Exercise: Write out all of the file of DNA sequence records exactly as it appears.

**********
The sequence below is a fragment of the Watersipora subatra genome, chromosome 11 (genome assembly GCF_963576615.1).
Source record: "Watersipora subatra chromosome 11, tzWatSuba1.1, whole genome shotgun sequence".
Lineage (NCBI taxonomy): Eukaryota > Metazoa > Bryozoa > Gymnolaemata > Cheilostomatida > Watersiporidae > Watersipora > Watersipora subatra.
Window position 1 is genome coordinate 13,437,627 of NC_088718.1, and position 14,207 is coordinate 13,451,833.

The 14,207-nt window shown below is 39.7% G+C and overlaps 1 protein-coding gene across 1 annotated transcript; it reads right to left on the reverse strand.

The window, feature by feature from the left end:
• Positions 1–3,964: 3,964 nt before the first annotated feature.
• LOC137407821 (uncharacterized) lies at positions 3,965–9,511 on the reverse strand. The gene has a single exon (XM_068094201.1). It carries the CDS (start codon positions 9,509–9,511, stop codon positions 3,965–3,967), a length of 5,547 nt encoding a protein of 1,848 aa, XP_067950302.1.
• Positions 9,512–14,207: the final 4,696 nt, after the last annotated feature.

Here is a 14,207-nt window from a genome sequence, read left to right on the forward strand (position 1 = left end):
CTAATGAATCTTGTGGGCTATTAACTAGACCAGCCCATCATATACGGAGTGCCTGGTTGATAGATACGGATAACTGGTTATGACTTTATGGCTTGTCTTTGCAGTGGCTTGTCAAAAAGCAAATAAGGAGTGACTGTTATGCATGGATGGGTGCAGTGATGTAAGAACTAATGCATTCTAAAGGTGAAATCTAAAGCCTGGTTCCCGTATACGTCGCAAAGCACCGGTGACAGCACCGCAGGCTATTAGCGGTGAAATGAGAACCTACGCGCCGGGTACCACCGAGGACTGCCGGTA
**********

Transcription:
The sequence below is a fragment of the Watersipora subatra genome, chromosome 11 (genome assembly GCF_963576615.1).
Source record: "Watersipora subatra chromosome 11, tzWatSuba1.1, whole genome shotgun sequence".
Lineage (NCBI taxonomy): Eukaryota > Metazoa > Bryozoa > Gymnolaemata > Cheilostomatida > Watersiporidae > Watersipora > Watersipora subatra.
Window position 1 is genome coordinate 13,437,627 of NC_088718.1, and position 14,207 is coordinate 13,451,833.

The 14,207-nt window shown below is 39.7% G+C and overlaps 1 protein-coding gene across 1 annotated transcript; it reads right to left on the reverse strand.

The window, feature by feature from the left end:
• Positions 1–3,964: 3,964 nt before the first annotated feature.
• LOC137407821 (uncharacterized) lies at positions 3,965–9,511 on the reverse strand. The gene has a single exon (XM_068094201.1). It carries the CDS (start codon positions 9,509–9,511, stop codon positions 3,965–3,967), a length of 5,547 nt encoding a protein of 1,848 aa, XP_067950302.1.
• Positions 9,512–14,207: the final 4,696 nt, after the last annotated feature.

Here is a 14,207-nt window from a genome sequence, read left to right on the forward strand (position 1 = left end):
CTAATGAATCTTGTGGGCTATTAACTAGACCAGCCCATCATATACGGAGTGCCTGGTTGATAGATACGGATAACTGGTTATGACTTTATGGCTTGTCTTTGCAGTGGCTTGTCAAAAAGCAAATAAGGAGTGACTGTTATGCATGGATGGGTGCAGTGATGTAAGAACTAATGCATTCTAAAGGTGAAATCTAAAGCCTGGTTCCCGTATACGTCGCAAAGCACCGGTGACAGCACCGCAGGCTATTAGCGGTGAAATGAGAACCTACGCGCCGGGTACCACCGAGGACTGCCGGTA